The Slow Boat to Manaus

Life is pretty routine when you’re traveling the Amazon river by cargo ship: Every day you wake up at exactly 5.30AM and mingle with people from another world.

Tiny white birds fly framed against the dense greens of the Rainforest, carelessly riding the river breeze. Their only companions on the banks are dug-out canoes, bobbing in the wake of the slow boat to Manaus.

I started my journey in the twin towns of Leticia and Tabatinga, where the hazy line between Colombia and Brazil is breached along the river. Tabatinga’s port is the jumping point for Amazonian locals seeking work and for travellers not sure quite what they’re seeking. Approaching the one ticketing desk at the dockyard, I request a ticket to the next big city in Brazil’s Amazon basin and find myself with a cheap ticket to Manaus.

Mingling among locals as we line up for extensive drug searches, I quickly realise that the babbling mix of Portuguese and indigenous Amazonian languages would be lost on me for the next four days. Once the police and their dogs confirm that we are safe to carry on, I set up my spot between the swinging sea of hammocks that make up the covered deck.

Travellers bustle among themselves, securing their place for the long journey ahead. Friends engage in enthusiastic reunions, snacks are shared out among fellow passengers, small children run wild, swept up in excitement, and the same four reggaeton songs start their seemingly endless loop. Most of the people taking this route are regulars; they know the other men that tramp up and down this Amazonian route. They crack open cold beers together and settle in their teetering plastic seats.

It isn’t tough to be content on the deck. The jungle’s edges slip by sedately, bringing with them tropical birds and increasingly curious insect bites. My attempts to chat with my fellow hammock-mates are poor, though I’m sure the long stories the old Brazilian men regale me with would be greatly interesting, were I able to speak Portuguese. They don’t seem to mind that I don’t understand a word, simply enjoying talking for talking’s sake. They set up their five-a-side football matches between hulking freight containers, and the boat’s inhabitants line up to cheer and heckle them in equal turn.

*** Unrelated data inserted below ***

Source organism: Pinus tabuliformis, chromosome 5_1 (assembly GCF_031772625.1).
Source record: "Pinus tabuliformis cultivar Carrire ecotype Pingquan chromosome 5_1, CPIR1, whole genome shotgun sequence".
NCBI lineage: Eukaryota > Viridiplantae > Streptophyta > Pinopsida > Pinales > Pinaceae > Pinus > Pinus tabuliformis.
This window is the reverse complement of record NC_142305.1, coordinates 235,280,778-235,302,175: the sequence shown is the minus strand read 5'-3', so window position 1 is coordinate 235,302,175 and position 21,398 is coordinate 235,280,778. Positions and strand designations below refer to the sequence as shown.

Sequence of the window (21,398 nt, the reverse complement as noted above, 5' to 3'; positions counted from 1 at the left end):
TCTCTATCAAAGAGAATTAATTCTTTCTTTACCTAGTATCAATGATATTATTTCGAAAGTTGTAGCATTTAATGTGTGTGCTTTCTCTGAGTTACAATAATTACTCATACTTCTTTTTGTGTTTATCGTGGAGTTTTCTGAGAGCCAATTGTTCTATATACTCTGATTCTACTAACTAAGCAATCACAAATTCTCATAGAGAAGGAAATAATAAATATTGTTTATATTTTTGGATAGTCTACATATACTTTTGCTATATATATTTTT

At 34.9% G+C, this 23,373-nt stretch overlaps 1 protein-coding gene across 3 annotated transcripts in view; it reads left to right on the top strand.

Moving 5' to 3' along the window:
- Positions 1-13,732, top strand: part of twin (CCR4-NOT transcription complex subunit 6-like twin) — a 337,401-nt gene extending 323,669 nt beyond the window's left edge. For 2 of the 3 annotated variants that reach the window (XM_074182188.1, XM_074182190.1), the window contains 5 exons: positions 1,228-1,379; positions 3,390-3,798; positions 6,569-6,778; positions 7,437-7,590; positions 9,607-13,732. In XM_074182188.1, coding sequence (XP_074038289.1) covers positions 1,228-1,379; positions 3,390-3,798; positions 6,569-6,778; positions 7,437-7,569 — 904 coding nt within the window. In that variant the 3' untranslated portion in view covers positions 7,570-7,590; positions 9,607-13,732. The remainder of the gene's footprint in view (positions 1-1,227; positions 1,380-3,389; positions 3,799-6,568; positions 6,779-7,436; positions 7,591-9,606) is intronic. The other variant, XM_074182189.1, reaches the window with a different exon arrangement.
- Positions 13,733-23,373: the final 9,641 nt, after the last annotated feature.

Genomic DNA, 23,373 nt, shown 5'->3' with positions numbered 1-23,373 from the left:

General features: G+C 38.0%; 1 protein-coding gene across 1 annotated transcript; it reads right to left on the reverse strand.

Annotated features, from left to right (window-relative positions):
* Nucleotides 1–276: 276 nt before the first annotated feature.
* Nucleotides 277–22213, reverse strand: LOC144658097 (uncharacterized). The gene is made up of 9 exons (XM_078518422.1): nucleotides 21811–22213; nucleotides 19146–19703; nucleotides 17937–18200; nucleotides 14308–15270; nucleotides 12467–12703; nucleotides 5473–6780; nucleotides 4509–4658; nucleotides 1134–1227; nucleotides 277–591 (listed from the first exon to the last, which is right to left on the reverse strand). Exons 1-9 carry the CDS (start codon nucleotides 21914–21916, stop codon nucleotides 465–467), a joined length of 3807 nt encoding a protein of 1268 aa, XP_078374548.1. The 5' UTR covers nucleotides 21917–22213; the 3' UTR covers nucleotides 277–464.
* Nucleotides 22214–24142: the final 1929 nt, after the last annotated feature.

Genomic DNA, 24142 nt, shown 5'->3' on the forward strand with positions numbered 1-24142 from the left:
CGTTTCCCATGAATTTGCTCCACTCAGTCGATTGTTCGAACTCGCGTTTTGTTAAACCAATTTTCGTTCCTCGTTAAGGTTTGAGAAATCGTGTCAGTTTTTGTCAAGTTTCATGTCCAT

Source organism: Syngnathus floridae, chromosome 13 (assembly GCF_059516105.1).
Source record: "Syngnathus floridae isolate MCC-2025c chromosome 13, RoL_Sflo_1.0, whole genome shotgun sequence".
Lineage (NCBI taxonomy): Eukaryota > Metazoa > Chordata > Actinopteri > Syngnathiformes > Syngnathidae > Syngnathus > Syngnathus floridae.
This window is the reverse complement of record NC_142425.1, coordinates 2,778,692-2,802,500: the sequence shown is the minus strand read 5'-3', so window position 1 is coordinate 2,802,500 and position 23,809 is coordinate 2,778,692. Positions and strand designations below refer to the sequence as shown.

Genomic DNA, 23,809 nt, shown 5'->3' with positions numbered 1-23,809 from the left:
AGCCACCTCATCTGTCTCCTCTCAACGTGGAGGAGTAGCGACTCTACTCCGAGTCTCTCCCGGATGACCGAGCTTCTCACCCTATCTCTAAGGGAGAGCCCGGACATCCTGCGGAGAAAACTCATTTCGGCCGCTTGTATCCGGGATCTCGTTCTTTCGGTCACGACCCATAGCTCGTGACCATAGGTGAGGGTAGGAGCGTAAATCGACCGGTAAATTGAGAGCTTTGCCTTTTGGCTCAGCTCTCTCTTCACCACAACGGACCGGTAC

The morning’s murky waters twinkle as the sun gains height, the calm surface only broken by passing dolphins and the heavy storms. It rains every day. Twice a day. The dense, damp heat that hangs over the water after each rain is punctured by spouts of harsh sun. It’s hot, cold, damp, dry, scorching, and tepid—you can pass through every climate in an Amazon evening. Always, the winds are high and the stars are bright.

I spend most of my time watching the river: the trees, the bugs, the clouds, the occasional rainbow. I learn how to kill time, doing absolutely nothing. How to disassociate. It’s possible to spend 10 minutes staring at some trees, check the time, and realise you’d actually been there for two hours. Once you take away all opportunity for electronics, or Wifi, or contact with home, you’d be surprised how easily one can be entertained.